Advice to the Groom
When your mother and I got married, we used the standard vows right out of the book. I did not even know what my promises would be until the priest read them to me at the rehearsal. Just in case you have not read ahead, they go like this:
“I, David, take you, Lisa, to be my wife. I promise to be true to you in good times and in bad, in sickness and in health. I will love you and honor you all the days of my life.”
No trick phrases. No hidden clauses. These vows are simple enough for Forrest Gump.
“I take you to be my wife,” is a very vague job description. Who will cook? Who will clean? Fix the car? Mow the lawn? Change the diapers? Different couples work it out different ways. It is not about who does what. The important thing is with whom you do it.
In the Song of Songs, the groom says, “There are sixty queens, eighty concubines, and maidens without number. One alone is my dove, my perfect one.” (Songs 6:8-9) There are beauty queens, video stars, and girls everywhere you look. This vow says, “Of all the girls, in all the world, you are the one for me. I take you”
“I promise to be true.” No cheating. No fooling around. Enough said.
“I will love you.” Do not confuse romance with love. Romance is an unreliable feeling that incites romantic notions such as, “I will climb the highest mountain for you. I will fight dragons for you. I will die for you.” Real life poses a different challenge:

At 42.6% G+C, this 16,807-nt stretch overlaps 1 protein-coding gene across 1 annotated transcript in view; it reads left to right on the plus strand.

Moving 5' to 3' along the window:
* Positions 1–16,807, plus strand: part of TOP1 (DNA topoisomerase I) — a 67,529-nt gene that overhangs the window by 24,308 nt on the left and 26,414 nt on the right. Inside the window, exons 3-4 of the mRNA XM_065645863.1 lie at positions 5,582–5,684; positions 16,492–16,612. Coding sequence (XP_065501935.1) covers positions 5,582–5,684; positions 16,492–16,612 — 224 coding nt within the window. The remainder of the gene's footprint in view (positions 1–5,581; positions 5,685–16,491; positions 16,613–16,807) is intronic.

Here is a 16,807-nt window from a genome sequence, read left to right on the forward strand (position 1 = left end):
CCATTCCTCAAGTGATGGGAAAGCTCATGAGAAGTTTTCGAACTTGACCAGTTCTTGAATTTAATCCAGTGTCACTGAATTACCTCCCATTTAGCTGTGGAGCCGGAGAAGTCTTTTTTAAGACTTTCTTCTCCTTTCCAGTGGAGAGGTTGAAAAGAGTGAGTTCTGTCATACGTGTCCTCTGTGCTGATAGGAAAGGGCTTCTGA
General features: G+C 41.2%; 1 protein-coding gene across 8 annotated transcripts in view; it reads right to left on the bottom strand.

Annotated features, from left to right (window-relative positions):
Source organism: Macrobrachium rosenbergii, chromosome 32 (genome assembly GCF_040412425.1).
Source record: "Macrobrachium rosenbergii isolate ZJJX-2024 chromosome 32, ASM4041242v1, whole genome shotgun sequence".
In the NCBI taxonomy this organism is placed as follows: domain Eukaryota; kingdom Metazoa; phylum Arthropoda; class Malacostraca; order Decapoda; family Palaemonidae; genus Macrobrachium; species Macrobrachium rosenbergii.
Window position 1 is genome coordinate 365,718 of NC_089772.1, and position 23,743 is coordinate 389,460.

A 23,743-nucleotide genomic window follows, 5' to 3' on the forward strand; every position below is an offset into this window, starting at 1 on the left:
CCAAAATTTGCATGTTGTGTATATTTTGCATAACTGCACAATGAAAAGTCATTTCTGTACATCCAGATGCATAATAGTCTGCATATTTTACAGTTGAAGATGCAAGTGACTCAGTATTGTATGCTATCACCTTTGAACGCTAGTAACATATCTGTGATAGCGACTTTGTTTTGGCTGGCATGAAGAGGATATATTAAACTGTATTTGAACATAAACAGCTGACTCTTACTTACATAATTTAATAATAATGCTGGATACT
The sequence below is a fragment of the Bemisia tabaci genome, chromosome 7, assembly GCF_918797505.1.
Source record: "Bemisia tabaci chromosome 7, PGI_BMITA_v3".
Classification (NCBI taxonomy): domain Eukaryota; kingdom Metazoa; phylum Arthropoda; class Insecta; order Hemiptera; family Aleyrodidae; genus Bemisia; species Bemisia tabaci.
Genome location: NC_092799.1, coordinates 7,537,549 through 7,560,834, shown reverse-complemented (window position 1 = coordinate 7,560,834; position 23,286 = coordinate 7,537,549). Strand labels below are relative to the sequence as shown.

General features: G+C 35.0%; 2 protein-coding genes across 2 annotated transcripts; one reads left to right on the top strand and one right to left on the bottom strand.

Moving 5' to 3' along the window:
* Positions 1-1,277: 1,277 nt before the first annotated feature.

You are sitting on the couch, watching TV, and go looking for a snack during a commercial. You find some apples in the refrigerator and pick out a good one. Then you call, “Lisa, do you want an apple?” “Sure, Dave. Thanks.” But there is no second apple that looks good. Heading back to the couch, you ponder which apple to give her. Romance says, “I will die for you.” Real life asks, “Are you going to give her the good apple?” Love says, “Yes, give her the best.”
“I will honor you.” This was the surprise vow for me. I did not expect to make a promise to honor her. But I gave it a try, and it worked out well. I stopped teasing her and made it a habit to defend her and take her side when friends or family wanted to pick on her.
Honor is the most unappreciated vow. Some husbands make jokes about their wives, with little put-downs that are supposed to be funny. These are bad jokes. They cut, they wound, and they destroy trust. A marriage can die the death of a thousand tiny cuts. Avoid negative humor. It is not funny.
Honor is about respect. Treat her like a queen. Make your children respect their mother. Don’t let anyone put her down. She is your lady, and your lady always gets treated with respect.
God bless you, Dave.